How to Promote Practical Application While Keeping the Original Intent

While we live in a world that is ever changing, God does not change, the Bible does not change, and the fallen human nature does not change. Therefore, to be people in an everchanging society that re-visits its definition of morality on a near daily basis, having the word of God as a mooring line provides stability in the Christian life.

Study of the Bible is our primary defense of testing human words and identifying false teaching. The Bible is the lens by which we must examine other teachings to discern if they are of God, or of the enemy. Without the use of scripture for this test, we are reliant on how polished the presentation of the message is, and how it fits into our worldview.

Study of the Bible significantly shapes a person’s worldview, and rather than it being formed from the culture around, it is formed from the actual word of God. The worldview broadens into an eternal view.

The key to maintaining the original intent of scripture is to strive to understand context of the scripture itself. Who the author was and what he was trying to address, who his audience was and what they were experiencing, the social and political climate at the time of the writing, and the events that led up to the writing all provide the context of the book or passage. It is also important that as modern readers we do not fall into the temptation of inserting ourselves into the story by making the text mean something that it was never intended to mean. As Gordon Fee and Douglas Stuart note, “A text cannot mean what it never could have meant to its author or his or her readers.”  Determining the context and defending that context from our own suppositions is key to maintaining the original intent of the author.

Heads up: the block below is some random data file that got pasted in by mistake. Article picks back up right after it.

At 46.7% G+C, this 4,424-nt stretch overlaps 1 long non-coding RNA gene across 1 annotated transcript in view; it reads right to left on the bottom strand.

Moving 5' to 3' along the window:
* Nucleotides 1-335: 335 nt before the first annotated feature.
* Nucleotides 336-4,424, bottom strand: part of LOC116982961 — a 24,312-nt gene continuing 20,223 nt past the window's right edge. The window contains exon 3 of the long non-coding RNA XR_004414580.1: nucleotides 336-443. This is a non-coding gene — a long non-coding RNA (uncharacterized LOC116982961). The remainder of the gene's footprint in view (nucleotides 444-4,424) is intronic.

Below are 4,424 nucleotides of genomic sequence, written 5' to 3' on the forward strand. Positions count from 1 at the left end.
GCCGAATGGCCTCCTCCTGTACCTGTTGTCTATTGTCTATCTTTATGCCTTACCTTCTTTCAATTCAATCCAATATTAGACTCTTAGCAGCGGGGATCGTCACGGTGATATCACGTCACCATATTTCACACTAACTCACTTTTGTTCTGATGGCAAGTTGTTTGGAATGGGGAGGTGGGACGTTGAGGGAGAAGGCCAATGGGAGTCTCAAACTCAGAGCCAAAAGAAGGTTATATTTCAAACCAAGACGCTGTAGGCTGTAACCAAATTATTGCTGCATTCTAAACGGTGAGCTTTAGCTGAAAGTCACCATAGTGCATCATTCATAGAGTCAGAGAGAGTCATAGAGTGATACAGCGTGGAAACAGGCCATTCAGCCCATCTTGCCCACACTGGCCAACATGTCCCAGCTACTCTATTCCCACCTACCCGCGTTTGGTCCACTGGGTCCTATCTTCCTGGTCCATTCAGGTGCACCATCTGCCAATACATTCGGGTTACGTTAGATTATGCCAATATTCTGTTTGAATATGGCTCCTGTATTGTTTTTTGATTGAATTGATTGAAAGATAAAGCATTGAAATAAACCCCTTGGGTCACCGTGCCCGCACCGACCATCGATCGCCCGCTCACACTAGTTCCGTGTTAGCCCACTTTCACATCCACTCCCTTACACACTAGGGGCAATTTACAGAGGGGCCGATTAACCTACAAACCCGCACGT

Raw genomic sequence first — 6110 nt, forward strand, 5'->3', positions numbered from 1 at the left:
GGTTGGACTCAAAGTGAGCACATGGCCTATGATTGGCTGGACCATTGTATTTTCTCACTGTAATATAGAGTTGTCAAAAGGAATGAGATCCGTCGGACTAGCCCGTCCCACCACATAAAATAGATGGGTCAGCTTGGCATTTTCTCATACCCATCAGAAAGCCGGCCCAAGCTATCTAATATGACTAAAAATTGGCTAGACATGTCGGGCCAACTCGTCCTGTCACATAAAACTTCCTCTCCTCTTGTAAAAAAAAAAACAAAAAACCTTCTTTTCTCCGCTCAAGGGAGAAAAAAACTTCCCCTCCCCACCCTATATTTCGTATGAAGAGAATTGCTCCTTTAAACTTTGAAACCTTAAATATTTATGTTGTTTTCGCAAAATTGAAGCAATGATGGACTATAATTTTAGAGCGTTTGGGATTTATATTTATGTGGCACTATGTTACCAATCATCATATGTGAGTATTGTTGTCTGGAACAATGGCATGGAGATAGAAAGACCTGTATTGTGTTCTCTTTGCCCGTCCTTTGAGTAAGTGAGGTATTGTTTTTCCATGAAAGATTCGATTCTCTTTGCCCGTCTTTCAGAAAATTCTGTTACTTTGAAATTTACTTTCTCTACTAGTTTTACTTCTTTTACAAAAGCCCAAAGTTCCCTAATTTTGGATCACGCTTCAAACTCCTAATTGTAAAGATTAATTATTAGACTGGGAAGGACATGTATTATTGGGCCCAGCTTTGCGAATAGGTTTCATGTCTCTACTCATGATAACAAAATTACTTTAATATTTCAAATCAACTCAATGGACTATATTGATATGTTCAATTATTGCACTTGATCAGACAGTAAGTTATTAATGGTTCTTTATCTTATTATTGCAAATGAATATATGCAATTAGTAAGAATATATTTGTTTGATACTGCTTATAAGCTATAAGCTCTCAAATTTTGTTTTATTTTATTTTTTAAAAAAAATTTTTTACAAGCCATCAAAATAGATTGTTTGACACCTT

If the fruit of the Spirit is love, joy, peace, patience, kindness, goodness, faithfulness, gentleness, and self-control; (ESV Bible, 2016, Gal 5:22-23), then bible study is the daily pruning and tending to the tree that allows the fruit to grow into its full potential. Therefore, the discipline of study is both critical and central in the life of a Christian.


The Holy Bible, English Standard Version. ESV Text Edition: (2016). Deut 6:5, Matt 4:1-11, Matt 12:3, 12:5, 19:4, 22:31, 22:37 Mark 12:10, 12:26, Luke 6:3, Gal 5:22-23, Eph 6:13-17, 2 Tim 3:16-17, 1 Peter 3:15. Crossway Bibles, a publishing ministry of Good News Publishers.

Merriam-Webster. (2023). Authority. Merriam-Webster Dictionary.

Feldmeth, Nathan. (2008). Pocket dictionary of church history: Over 300 terms clearly and concisely defined. Downers Grove, Illinois. InterVarsity Press. (2023). What is solo scriptura?. Got Questions Ministries.

Fee, Gordon and Stuart, Douglas. (1993). How to read the bible for all its worth. Grand Rapids, MI. Zondervan.